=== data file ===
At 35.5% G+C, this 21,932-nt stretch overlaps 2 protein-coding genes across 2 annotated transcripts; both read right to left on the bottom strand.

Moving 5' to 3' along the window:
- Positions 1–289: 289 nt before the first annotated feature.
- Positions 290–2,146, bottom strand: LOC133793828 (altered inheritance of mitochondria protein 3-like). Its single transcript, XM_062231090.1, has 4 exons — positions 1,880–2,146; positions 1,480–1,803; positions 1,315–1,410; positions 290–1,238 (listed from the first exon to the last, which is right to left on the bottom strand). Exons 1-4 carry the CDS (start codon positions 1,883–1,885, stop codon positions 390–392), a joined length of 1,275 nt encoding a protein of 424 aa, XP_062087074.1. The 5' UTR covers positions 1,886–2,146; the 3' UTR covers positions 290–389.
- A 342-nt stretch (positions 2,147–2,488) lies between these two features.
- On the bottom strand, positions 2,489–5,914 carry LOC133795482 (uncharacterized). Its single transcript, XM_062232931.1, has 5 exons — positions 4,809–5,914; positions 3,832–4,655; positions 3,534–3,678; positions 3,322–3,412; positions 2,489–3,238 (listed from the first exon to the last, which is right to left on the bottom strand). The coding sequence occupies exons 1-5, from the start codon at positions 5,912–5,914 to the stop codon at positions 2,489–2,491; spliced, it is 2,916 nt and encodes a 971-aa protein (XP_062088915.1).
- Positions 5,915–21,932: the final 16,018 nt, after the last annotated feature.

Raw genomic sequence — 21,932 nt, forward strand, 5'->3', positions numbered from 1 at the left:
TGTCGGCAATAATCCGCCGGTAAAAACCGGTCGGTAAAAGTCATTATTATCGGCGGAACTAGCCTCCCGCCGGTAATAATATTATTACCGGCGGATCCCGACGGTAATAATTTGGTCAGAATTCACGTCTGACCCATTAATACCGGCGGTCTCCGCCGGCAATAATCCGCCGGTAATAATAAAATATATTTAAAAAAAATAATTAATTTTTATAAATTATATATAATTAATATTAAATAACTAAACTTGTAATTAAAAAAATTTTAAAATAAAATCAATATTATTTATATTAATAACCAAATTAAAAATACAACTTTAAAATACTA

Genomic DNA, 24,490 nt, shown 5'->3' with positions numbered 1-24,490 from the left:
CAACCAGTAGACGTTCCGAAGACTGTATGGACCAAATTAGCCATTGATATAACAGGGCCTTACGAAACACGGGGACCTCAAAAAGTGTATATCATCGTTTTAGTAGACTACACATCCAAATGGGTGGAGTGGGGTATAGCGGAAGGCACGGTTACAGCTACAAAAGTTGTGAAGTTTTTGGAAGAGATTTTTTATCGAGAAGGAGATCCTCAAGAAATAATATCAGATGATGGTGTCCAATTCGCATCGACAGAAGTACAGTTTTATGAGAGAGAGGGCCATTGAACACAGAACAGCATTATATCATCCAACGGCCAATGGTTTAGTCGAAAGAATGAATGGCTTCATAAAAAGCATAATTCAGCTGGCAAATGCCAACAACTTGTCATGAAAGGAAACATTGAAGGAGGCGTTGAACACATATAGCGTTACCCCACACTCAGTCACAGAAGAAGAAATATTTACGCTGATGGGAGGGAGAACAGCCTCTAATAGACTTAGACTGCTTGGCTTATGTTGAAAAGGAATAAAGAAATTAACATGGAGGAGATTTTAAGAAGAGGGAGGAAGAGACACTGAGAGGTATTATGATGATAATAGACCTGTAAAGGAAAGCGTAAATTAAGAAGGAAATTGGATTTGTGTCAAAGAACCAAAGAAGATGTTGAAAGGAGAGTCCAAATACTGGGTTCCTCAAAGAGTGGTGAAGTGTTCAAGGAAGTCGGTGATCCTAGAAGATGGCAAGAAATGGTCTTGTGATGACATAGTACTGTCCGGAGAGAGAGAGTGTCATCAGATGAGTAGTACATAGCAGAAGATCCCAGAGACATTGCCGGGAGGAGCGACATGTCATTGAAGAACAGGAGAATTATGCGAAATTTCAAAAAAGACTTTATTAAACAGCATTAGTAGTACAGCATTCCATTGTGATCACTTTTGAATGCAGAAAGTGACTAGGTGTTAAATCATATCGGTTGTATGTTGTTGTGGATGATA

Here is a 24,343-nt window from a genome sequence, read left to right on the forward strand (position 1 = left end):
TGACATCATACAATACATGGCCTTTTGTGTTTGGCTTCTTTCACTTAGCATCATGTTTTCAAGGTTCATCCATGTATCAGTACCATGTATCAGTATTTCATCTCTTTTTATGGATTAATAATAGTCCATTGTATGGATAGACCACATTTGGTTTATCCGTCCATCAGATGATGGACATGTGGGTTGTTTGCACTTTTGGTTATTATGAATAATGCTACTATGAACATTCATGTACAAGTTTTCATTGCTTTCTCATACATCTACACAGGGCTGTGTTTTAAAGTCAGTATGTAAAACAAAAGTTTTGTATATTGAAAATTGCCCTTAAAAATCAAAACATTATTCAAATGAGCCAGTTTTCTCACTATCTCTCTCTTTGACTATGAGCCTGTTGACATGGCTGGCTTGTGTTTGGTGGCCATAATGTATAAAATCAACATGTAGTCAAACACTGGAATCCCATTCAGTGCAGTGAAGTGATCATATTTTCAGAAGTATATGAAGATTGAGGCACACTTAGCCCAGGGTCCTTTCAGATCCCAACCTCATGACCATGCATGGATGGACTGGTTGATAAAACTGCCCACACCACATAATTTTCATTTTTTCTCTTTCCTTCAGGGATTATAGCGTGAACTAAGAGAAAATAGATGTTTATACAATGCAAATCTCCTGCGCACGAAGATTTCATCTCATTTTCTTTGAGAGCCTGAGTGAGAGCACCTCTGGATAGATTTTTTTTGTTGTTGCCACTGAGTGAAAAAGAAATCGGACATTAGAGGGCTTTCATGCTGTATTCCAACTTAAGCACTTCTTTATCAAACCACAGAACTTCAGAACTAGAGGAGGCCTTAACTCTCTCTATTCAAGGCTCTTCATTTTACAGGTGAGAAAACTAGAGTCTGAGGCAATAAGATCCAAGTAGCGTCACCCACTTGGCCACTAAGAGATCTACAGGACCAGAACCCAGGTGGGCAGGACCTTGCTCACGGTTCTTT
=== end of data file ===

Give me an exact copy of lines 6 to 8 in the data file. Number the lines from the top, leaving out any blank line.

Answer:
- On the bottom strand, positions 2,489–5,914 carry LOC133795482 (uncharacterized). Its single transcript, XM_062232931.1, has 5 exons — positions 4,809–5,914; positions 3,832–4,655; positions 3,534–3,678; positions 3,322–3,412; positions 2,489–3,238 (listed from the first exon to the last, which is right to left on the bottom strand). The coding sequence occupies exons 1-5, from the start codon at positions 5,912–5,914 to the stop codon at positions 2,489–2,491; spliced, it is 2,916 nt and encodes a 971-aa protein (XP_062088915.1).
- Positions 5,915–21,932: the final 16,018 nt, after the last annotated feature.

Raw genomic sequence — 21,932 nt, forward strand, 5'->3', positions numbered from 1 at the left: